Monthly Archives: May 2005

GooglePrint and Extract Quote Policy

The New York Times of 25 May 2005 carried a story expressing the concerns of certain publishers about Googleprint’s plans to index and excerpt from works under copyright.

How long is a snippet? That is one of more than a dozen questions directed at Google Inc. this week by the executive director of the Association of American University Presses, the trade group representing university presses. At issue is whether Google Print for Libraries, the company’s plan to digitize the collections of some of the country’s major university libraries, infringes the copyrights of the authors of many books in those collections. The program will allow users to search the contents of books, displaying context-specific “snippets” of the texts of copyrighted works.

Well, similar questions apply to Far Outliers, now Kotaji, and other blogs that frequently publish excerpts from printed sources. So it seems appropriate to issue a statement about the policies of this blog with regard to excerpting from printed sources under copyright.

1. Far Outliers is strictly a noncommercial enterprise. I accept neither cash donations nor paid advertising. I earn no revenue and incur no cash expenses, other than the not inconsiderable cost of buying printed books. I buy and read a lot of books, many–if not most–of them from university presses.

2. I try to extract and post stand-alone vignettes that capture passing insights of larger works, many of which have to do with the stated theme of this blog. In other cases, I try to quote passages that add a degree of arms-length historical or extraregional perspective to current debates in the blogosphere.

3. I try to limit my excerpts to the equivalent of about 1 printed page per chapter. If too much of one chapter proves irresistible, I force myself to skip other chapters. I also try to quote much less from brand new titles than from older works.

4. For each extract quote, I provide a full bibliographical citation and include a link to either the publisher’s website (especially in the case of university presses) or to an online bookseller that carries the book. If the author has an informative website, I’ll often link to that, too. Most larger commercial presses do not sell from their own websites, but university presses often do because they publish such a large number of titles with such meager marketing budgets that they have a much harder time promoting their obscure and offbeat titles, which are often the ones that tend to capture my fancy. In short, I encourage my blog readers to purchase the books I find quotable.

5. If any publishers feel I have overstepped the bounds of fair use, they have only to email me and I will forthwith remove all citations of their works. But I would hope that most publishers recognize some promotional value in my citations from their works.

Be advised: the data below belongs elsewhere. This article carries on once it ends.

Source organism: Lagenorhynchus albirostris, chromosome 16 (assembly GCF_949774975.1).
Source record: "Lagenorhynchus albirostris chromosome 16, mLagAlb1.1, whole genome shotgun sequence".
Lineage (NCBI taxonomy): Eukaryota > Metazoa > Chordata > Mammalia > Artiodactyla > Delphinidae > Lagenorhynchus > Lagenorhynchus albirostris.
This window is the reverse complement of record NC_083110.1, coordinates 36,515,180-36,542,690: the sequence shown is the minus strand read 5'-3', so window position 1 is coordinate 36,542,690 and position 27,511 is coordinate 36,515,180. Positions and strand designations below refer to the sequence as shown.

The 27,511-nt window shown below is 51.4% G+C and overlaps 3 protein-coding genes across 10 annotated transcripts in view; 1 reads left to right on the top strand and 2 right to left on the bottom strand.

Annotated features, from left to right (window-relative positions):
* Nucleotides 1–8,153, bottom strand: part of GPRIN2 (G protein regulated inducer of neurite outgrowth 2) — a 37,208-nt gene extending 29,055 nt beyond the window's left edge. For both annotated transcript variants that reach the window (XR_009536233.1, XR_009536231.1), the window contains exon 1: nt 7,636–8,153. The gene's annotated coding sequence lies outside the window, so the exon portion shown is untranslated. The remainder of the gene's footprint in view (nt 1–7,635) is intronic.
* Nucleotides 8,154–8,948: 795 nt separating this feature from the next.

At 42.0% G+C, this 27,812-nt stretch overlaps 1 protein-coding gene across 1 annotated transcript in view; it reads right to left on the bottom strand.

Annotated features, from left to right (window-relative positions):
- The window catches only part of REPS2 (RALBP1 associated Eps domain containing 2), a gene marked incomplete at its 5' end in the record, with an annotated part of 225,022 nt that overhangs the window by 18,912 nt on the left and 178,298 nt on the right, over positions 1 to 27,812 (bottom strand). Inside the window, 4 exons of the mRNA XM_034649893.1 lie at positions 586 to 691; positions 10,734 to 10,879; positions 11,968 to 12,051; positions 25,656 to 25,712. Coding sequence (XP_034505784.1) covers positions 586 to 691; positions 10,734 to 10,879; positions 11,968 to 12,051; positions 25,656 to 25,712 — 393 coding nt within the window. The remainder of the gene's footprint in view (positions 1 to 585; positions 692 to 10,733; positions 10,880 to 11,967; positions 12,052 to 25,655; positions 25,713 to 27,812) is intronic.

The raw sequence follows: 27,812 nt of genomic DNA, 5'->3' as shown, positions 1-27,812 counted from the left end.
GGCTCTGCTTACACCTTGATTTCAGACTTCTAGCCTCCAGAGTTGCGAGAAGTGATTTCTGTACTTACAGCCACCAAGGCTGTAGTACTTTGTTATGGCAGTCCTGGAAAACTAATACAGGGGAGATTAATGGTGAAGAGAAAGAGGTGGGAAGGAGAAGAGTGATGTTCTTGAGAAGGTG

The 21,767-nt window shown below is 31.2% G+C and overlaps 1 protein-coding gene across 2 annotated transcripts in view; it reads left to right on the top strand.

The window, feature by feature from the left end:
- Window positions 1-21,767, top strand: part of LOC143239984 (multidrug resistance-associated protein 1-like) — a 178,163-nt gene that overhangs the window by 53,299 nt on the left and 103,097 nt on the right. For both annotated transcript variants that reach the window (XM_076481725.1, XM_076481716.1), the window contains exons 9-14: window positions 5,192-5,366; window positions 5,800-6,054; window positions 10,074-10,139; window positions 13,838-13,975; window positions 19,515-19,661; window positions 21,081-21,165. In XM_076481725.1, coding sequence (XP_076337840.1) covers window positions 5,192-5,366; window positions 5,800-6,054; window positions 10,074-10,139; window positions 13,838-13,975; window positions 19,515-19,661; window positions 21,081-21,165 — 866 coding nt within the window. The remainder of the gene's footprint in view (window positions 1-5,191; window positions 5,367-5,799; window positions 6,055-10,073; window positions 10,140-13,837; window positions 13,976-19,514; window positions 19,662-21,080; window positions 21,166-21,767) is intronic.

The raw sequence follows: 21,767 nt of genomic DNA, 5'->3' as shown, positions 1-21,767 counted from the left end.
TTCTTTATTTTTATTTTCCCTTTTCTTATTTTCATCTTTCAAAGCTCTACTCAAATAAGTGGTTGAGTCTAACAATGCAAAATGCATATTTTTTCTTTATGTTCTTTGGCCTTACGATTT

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The Guardian’s Bolshevist Scoop, November 1917

Few correspondents witnessed [the] momentous events [of the Bolshevik Revolution], and even fewer understood enough of what was happening to appreciate their significance. High among these few stand the American journalist and poet John Reed, correspondent for The Masses, a radical liberal publication in the United States, who had been in Petrograd since August, and Morgan Philips Price, the Manchester Guardian’s correspondent. Reed later became a founder of the Communist Party of America, and his sympathies from the beginning were with the Bolsheviks. But he saw the Revolution with the clear eye of a good and conscientious reporter, and his description of the events in Petrograd in November 1917 is unequalled. Reed, Philips Price, and Arthur Ransome of the London Daily News were the only Western correspondents allowed into the Bolshevik headquarters in the Smolny Institute* ….

The Bolshevik Revolution might have taken newspapers by surprise, but they recovered quickly. Since they lacked the knowledge that Reed, Philips Price, and Ransome had acquired, they were able to state categorically that the Bolsheviks would not survive. This–and abuse of the Bolshevik leaders–was the theme of all the dispatches and comment in the days following the Revolution. David Soskice, the man the Manchester Guardian had sent to check on Philips Price’s accuracy, had fled from the Winter Palace across the frontier to Finland. The Guardian ran his dispatches, even though they directly contradicted those from his colleague. “The Bolsheviks must fall,” Soskice wrote from Oslo on November 24. The Times as early as November 12 had Lenin losing control. The Observer was certain that Bolshevism would soon perish, and the Daily News felt that all Bolsheviks were doomed, thus ignoring the opinion of its man-on-the-spot, Arthur Ransome, one of the few voices of accuracy and reason in the hysteria, who wrote: “It is folly to deny the actual fact that the Bolsheviks do hold a majority of the politically-active population.”